What can your building do? This latticework exterior on a surgery building in Mexico City has the ability to react with smog, breaking it down into smaller, safer substances. Intense traffic there is putting the new facade to the test.
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Berlin-based design firm Elegant Establishments developed the facade for the Torre de Especialidades building at the Hospital General Dr. Manuel Gea González. The designers created the facade using tiles called Prosolve370e that contain titanium dioxide, better known as a key ingredient in sunscreen.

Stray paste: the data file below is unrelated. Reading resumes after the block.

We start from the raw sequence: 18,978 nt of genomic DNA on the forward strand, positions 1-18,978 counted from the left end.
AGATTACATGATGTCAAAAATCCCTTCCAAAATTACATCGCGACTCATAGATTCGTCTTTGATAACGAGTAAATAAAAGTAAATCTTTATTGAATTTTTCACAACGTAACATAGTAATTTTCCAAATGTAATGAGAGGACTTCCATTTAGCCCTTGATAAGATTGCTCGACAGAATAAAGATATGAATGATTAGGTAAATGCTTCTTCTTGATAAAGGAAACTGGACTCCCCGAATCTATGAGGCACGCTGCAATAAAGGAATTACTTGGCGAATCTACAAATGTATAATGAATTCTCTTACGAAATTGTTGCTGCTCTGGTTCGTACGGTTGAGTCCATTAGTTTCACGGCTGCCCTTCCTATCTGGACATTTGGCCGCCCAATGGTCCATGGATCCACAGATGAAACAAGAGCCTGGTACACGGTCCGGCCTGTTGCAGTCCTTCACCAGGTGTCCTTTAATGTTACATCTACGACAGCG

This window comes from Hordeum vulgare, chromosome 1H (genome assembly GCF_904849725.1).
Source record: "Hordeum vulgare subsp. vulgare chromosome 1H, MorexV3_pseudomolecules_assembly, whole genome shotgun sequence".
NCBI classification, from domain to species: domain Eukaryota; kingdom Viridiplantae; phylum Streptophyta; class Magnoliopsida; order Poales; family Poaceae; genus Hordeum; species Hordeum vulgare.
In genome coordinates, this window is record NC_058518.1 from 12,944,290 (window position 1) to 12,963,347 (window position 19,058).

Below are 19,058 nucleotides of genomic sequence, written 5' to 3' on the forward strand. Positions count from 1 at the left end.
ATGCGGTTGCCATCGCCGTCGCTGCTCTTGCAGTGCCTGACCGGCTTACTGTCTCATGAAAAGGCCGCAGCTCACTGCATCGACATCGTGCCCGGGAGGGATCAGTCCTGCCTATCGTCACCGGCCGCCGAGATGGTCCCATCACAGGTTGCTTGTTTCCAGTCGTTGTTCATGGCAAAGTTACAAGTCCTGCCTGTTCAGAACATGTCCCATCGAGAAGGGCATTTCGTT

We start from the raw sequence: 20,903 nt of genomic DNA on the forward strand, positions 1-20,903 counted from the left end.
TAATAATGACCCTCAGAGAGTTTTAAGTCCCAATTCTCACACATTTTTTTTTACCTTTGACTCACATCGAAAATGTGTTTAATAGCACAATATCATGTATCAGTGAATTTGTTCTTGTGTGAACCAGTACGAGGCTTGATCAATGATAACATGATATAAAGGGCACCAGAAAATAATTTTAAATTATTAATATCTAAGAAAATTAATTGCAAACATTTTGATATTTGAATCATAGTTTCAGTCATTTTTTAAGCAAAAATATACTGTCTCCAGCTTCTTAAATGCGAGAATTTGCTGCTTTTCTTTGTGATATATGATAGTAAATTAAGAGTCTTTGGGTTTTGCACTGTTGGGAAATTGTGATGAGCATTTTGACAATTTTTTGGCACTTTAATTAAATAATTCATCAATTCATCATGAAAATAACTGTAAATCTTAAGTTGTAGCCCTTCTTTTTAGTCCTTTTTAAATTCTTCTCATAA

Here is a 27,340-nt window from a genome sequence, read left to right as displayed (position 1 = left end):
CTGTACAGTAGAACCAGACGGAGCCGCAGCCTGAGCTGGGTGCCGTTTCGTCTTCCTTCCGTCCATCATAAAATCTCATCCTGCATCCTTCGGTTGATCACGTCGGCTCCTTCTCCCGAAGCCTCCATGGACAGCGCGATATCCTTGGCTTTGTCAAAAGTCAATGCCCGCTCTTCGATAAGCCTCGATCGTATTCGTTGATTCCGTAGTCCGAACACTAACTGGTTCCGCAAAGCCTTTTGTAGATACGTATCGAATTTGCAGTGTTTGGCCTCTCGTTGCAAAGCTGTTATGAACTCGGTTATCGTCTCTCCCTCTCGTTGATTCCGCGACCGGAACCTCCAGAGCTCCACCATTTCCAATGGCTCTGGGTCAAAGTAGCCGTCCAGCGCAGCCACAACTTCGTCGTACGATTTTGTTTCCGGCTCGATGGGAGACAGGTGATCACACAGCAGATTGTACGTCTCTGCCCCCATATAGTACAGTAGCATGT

When sunlight hits the building tiles, the smog reacts with the material. That reaction causes pollutants to break down into substances that are less noxious such as calcium nitrate, carbon dioxide and water, FastCoExist.com's Zak Stone reported earlier this year. Curving open-weave tiles help spread those reactions over about 27,000 square feet. The building, which opened in April, is expected to continue breaking down smog well into the future.